This 3rd performance of Son of Science was well received – beyond my wildest expectations! People hit the dance floor from the moment we started. I’d never expected dancing, but there you go. People gave us a lot of encouragement, asking who we were, where are we playing next and so on…
John and Steve at sound check… it was Steve’s birthday. He’d arrived straight from a party and was most jovial… and he pulled sounds from his SH-101 I’ve not managed to coax from mine! The lines he added to the start of “Space Radio”, the piece we opened with, took me by suprise – had no idea he could play like that! I immediatly took to thrashing out some chords on the organ…
That’s me scurrying past the video projector, a most excellent piece of equipment provided courtesy of Crumpler. A friend of ours, Jason, fastened the screen, made from a material similar to lycra, onto the rear wall of the venue.
Bag’s opened the evening… and kind of jammed with us by tweaking the front-of house desk, twisting the eq in and out at appropriate moments in our fastest piece, “Testcube”.
When my laptop crashed it was a blessing to have Bags there to immediatly throw a track on and maintain the pace.
I was amazed at how understanding the audience were… and Grant, our technical director – here he is as I’m rebooting offering to find a Mac to replace my ailing laptop! Not sure if I’d take such a leap just yet. One of each would be sweet :^)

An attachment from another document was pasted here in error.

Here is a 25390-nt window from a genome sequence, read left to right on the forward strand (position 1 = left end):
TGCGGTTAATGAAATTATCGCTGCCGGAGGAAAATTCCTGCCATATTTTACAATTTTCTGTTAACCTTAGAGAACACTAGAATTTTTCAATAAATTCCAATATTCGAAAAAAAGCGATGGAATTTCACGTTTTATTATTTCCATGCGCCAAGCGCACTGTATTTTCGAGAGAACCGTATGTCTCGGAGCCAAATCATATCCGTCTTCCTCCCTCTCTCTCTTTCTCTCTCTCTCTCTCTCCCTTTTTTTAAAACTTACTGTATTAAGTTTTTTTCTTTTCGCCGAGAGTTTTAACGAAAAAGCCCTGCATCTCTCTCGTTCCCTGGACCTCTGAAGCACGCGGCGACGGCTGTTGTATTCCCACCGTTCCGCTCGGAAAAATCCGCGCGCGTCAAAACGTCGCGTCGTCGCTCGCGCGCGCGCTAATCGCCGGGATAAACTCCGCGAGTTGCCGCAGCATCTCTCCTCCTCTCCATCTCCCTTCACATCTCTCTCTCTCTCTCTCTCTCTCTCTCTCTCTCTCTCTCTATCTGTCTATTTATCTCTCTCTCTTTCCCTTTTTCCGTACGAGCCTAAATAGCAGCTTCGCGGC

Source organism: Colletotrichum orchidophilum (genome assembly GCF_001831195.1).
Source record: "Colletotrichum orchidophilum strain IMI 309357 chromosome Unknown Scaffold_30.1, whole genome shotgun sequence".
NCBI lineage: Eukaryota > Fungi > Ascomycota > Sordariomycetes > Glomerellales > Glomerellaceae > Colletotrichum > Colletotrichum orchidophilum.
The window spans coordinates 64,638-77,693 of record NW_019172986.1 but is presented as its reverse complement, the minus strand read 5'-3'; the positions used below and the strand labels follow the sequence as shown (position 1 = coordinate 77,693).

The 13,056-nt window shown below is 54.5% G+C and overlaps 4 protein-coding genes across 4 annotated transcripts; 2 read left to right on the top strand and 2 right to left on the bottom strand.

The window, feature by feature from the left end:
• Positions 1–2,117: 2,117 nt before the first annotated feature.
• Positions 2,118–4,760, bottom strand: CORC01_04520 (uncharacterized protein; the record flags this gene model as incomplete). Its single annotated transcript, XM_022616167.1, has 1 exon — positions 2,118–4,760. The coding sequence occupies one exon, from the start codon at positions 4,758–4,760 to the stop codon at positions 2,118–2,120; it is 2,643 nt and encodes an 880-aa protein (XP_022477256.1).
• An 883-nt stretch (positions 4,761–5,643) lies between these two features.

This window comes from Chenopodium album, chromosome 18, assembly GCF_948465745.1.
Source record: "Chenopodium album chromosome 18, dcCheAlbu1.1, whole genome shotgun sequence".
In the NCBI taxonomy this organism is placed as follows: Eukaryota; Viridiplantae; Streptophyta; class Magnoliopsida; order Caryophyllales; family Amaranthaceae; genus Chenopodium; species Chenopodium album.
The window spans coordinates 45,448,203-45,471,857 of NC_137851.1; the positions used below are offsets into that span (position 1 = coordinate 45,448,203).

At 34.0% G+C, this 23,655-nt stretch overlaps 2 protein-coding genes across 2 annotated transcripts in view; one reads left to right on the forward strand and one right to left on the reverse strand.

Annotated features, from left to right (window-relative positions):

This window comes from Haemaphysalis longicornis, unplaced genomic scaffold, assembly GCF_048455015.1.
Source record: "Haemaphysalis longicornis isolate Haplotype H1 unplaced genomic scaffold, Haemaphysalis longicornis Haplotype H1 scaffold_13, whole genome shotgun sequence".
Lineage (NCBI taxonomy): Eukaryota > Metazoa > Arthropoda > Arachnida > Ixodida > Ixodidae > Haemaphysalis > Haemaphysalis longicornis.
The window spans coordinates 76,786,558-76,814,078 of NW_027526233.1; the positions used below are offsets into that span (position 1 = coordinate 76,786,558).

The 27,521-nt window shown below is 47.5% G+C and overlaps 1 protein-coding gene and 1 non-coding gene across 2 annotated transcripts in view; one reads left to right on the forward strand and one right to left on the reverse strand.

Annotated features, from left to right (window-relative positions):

We must’ve been performing “Citidel” as we’re all taking cues from the projection. The Unreal Tournament Game Engine that John’s using is fast becoming a rendering engine and the results are stunning.
Mark Tallon pulled a magnificent vocal on “Border Song”… cheers were to be heard. It’s the only vocal track in the set, but I’m working on another most likely from Auslaender und Staatenlose (a spoken word opera I’ve been working on for some years now) where Border Song originated.
I was pretty excited… and so too Steve… is he smiling?
The music was so much more energetic than previous gigs… we’re racing up some mountain and the tip ain’t yet been reached!
Hard to see from this image, but the quality of the video projection was superb and we were often drawn to it.
Here’s a 640×480 view of the above photo.
Namshub of Enki at the near start of his two hour set of fat-arse bass and irony!
Photos: Justina Curtis, Andrew Garton